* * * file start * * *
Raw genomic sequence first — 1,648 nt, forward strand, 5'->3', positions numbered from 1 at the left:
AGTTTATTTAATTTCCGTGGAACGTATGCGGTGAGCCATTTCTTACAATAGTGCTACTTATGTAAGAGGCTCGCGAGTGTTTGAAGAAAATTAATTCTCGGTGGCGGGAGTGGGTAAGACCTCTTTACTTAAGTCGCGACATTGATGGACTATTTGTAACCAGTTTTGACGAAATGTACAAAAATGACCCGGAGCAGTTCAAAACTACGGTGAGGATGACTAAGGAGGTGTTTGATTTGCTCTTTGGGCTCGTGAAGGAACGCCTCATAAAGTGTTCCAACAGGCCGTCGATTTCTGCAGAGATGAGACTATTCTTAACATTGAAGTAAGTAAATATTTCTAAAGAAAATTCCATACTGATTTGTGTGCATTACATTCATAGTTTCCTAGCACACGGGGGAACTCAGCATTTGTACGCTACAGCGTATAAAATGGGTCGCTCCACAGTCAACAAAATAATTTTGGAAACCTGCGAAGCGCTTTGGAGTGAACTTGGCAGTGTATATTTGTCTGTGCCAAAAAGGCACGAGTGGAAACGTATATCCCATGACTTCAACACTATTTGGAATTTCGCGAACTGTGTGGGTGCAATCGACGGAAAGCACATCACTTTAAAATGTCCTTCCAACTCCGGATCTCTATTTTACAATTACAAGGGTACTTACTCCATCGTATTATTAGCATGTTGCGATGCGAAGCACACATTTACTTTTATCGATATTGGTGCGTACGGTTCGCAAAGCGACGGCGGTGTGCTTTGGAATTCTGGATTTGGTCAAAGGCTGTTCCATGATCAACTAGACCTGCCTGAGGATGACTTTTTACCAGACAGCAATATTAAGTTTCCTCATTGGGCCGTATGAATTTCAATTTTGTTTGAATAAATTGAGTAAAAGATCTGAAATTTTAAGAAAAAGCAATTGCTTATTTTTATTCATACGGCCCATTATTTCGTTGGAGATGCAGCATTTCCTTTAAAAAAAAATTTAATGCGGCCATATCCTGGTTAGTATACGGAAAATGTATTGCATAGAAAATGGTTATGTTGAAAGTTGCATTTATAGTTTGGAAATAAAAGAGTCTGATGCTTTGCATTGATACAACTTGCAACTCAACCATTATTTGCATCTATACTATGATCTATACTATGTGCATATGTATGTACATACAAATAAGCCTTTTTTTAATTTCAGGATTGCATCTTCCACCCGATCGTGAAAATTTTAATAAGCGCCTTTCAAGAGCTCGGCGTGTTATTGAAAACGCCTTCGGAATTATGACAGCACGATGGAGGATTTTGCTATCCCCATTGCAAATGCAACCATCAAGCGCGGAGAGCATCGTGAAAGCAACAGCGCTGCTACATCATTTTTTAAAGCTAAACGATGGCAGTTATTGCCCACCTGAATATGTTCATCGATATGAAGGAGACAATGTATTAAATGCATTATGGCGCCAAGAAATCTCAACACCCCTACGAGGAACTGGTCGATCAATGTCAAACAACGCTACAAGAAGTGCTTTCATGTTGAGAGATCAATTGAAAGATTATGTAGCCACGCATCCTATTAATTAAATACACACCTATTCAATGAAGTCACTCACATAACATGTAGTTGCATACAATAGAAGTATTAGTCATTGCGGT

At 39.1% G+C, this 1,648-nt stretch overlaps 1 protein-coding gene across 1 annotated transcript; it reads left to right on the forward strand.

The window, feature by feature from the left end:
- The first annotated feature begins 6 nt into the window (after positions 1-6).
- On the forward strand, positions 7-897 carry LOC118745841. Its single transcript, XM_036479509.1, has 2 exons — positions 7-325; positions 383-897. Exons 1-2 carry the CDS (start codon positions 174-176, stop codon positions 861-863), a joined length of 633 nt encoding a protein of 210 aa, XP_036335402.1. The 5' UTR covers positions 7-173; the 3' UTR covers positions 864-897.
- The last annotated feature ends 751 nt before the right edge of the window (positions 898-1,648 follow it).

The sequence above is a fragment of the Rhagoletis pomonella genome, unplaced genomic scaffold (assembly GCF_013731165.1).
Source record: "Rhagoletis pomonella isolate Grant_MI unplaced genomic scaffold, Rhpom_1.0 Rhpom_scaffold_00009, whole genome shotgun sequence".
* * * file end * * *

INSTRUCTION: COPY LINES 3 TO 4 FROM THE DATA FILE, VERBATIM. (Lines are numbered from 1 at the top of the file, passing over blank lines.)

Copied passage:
At 39.1% G+C, this 1,648-nt stretch overlaps 1 protein-coding gene across 1 annotated transcript; it reads left to right on the forward strand.

The window, feature by feature from the left end: